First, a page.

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Author Topic: Not in Log  (Read 1353 times)
KC7MAW
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« on: April 24, 2002, 12:25:02 AM »

Well, it was bound to happen sooner or later. Just got my QSL card returned from 5U4R DXpedition.  Very disappointing after hours in the pile-up and over 2 months in wait for QSL............

We worked but the OP repeated my call back to me and left out a letter. I corrected him, but I guess it never got logged.

Any tips on avoiding this would be really appreciated........ This was a new one.

73/Mike
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K0SR
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« Reply #1 on: April 24, 2002, 06:48:53 AM »

Mike,

This has happened to all DXers at one time or another.  You never know what it's like for the DX operator, but he might have had a big pileup going or local noise, etc.  Or more likely, when you tried to correct your call some idiot on this end called on top of you.  It's always good practice for the DX station to repeat your call back to you, especially if he needed a correction.  Otherwise, you never really know! If you have any concern that you're not in the log correctly, try to work them again.  Most good DXpedition operators understand this and won't be critical of a "duplicate" contact.  Another strategy is to try and work them on another band or another mode.  And finally, I can understand your disappointment and frustration, but 5U will be on the air again.  Anyone who has been chasing DX will have several stories about "the one that got away" only to work them later.  Hang in there, OM!

73  Steve K0SR
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WB2WIK
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« Reply #2 on: April 24, 2002, 11:16:23 AM »

Using great phonetics (if you were operating phone) helps a lot.

I've found that the "American standard" phonetics of alpha, bravo, charlie, delta are not so easily understood by people outside America.  What seems to be better understood by most DX is using popular city or country names like America, Brazil, Canada, etc.  These have more syllables and are less easily confused for other phonetics and the letters they represent.

Of course speaking very clearly with your best possible articulation helps a lot, too.  When I work Americans, I'm pretty lazy and speak very quickly, slur words together, use popular slang, etc, since other Americans will still understand me.  But when working DX, I speak more slowly and distinctly and try to articulate every syllable.  It helps to practice with a tape recorder.  Play yourself back and see how you sound!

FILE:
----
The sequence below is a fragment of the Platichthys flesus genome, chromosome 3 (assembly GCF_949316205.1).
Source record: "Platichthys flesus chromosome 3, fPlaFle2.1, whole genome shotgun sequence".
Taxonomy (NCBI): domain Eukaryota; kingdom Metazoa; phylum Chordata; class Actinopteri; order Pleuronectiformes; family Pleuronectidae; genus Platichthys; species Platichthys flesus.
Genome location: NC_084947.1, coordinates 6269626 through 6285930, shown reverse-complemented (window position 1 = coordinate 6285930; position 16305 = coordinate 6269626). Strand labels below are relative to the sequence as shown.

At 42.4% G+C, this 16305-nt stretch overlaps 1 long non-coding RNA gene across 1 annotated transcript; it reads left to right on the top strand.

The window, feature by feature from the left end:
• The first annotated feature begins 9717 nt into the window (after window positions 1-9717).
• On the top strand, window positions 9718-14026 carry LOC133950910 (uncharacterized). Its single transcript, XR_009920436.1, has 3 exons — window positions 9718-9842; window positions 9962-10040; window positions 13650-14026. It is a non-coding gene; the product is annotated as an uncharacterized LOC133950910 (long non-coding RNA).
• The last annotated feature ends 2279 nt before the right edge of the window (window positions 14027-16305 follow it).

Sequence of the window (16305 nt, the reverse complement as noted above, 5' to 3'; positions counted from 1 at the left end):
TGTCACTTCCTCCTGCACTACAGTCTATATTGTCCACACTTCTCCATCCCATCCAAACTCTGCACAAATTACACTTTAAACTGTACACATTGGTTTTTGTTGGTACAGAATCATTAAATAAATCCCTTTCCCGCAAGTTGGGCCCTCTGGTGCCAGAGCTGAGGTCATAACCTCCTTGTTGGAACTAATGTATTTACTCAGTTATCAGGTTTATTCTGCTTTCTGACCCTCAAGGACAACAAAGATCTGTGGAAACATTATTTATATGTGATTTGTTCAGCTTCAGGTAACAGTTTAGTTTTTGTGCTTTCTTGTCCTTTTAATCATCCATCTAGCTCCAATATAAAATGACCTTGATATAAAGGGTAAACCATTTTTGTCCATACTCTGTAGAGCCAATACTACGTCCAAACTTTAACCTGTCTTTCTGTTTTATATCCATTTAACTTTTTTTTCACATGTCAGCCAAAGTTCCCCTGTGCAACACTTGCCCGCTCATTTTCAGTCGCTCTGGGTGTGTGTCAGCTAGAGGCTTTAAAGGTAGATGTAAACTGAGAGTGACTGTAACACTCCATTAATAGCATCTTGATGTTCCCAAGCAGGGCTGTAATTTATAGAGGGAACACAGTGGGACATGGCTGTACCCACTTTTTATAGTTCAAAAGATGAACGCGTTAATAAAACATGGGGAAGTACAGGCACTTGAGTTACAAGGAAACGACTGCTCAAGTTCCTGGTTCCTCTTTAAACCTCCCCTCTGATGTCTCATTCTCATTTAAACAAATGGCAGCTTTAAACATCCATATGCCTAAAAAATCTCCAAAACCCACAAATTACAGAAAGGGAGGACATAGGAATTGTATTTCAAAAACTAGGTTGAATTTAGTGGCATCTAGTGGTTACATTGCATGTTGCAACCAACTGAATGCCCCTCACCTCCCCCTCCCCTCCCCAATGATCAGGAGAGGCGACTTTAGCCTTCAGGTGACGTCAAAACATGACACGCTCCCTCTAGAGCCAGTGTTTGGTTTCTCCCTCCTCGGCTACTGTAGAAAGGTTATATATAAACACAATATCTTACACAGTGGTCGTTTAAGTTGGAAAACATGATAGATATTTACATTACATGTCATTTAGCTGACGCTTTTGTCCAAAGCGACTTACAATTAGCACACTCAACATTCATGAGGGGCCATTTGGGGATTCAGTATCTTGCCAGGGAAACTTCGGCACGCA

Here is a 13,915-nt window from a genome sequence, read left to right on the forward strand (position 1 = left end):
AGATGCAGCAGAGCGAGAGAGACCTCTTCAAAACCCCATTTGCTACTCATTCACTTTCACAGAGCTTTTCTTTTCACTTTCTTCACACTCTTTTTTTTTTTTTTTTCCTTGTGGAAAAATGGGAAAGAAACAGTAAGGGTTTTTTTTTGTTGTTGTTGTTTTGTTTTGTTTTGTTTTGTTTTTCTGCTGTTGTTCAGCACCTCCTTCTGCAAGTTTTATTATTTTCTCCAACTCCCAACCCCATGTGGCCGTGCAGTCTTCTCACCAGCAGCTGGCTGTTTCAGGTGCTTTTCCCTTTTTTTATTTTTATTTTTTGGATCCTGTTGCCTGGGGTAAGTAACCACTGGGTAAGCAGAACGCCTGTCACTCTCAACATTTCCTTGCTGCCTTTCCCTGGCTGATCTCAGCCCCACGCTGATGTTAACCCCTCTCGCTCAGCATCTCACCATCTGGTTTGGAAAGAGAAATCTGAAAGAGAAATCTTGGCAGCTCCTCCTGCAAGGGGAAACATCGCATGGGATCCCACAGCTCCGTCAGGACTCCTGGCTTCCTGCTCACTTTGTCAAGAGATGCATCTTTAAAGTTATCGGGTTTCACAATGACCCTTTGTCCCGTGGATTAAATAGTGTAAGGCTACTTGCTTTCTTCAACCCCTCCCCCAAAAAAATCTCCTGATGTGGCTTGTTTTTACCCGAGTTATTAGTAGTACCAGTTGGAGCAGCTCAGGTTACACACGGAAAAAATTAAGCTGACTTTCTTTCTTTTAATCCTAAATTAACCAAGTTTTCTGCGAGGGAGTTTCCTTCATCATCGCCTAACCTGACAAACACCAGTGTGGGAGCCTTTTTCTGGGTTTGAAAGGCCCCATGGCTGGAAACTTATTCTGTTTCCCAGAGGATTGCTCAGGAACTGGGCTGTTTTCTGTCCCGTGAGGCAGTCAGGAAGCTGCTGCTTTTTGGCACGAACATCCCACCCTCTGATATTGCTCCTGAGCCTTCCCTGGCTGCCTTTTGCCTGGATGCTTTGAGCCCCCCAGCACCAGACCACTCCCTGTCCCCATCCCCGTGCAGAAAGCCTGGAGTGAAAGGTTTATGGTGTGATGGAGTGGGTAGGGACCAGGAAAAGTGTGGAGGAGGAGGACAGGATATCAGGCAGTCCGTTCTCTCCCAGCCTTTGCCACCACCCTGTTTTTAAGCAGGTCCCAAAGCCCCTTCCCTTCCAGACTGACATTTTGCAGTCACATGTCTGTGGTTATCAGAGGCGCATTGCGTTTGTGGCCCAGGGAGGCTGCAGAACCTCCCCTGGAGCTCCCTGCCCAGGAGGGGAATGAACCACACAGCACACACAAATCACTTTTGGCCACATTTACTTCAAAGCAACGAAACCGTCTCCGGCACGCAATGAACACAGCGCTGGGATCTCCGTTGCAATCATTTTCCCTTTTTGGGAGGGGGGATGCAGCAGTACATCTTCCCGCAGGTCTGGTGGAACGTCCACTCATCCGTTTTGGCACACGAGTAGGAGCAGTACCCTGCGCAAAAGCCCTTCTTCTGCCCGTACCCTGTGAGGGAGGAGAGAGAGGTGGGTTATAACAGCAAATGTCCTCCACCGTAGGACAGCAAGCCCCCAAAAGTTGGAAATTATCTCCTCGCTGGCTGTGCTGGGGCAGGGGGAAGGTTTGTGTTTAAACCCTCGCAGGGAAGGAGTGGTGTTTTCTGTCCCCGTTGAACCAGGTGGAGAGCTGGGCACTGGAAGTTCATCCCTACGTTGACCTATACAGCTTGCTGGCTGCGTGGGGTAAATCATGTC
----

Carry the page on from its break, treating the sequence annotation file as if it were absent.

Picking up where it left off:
One other tip: As you probably know, many (if not most) DXpeditions have an on-line log available so you can check to see if you're in it!  If you are sure you worked the station, check their on line log the next day.  If you're there, great.  If you're not, better work 'em again.

73 de Steve, WB2WIK/6
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W0FM
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« Reply #3 on: April 30, 2002, 03:13:45 PM »

To reinforce Steve's point, I found that the phonetics "Florida Mexico" were more effective with foreign hams than the US-accepted "Foxtrot Mike".  And I was REALLY WRONG when I first got my vanity call and assumed that "Frequency Modulation" would be instantly recognized!

If you can get the QSL manager to tell you the call of the station that the DX logged at the same time as your logged QSO, you might try contacting that station to see if they were even operating at that time.  

I recently got a card back from a DX station's manager with the note "Sorry, not in log...I have WØRM".  I immediately shot an email to WØRM to see if he was on the air and on CW on that band at the time.  I am waiting to hear back from him.  If he says that he wasn't on the air, I will appeal to the QSL manager and point out how close the "F" and the "R" keys are on the keyboard (easy typo to make) and how similar the two letters are when sent in CW in a pileup.  Sometimes (but not always), given enough documentation, the manager will adjust the log.

Good luck.

Terry, WØFM
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W0FM
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« Reply #4 on: April 30, 2002, 04:12:47 PM »

Mike,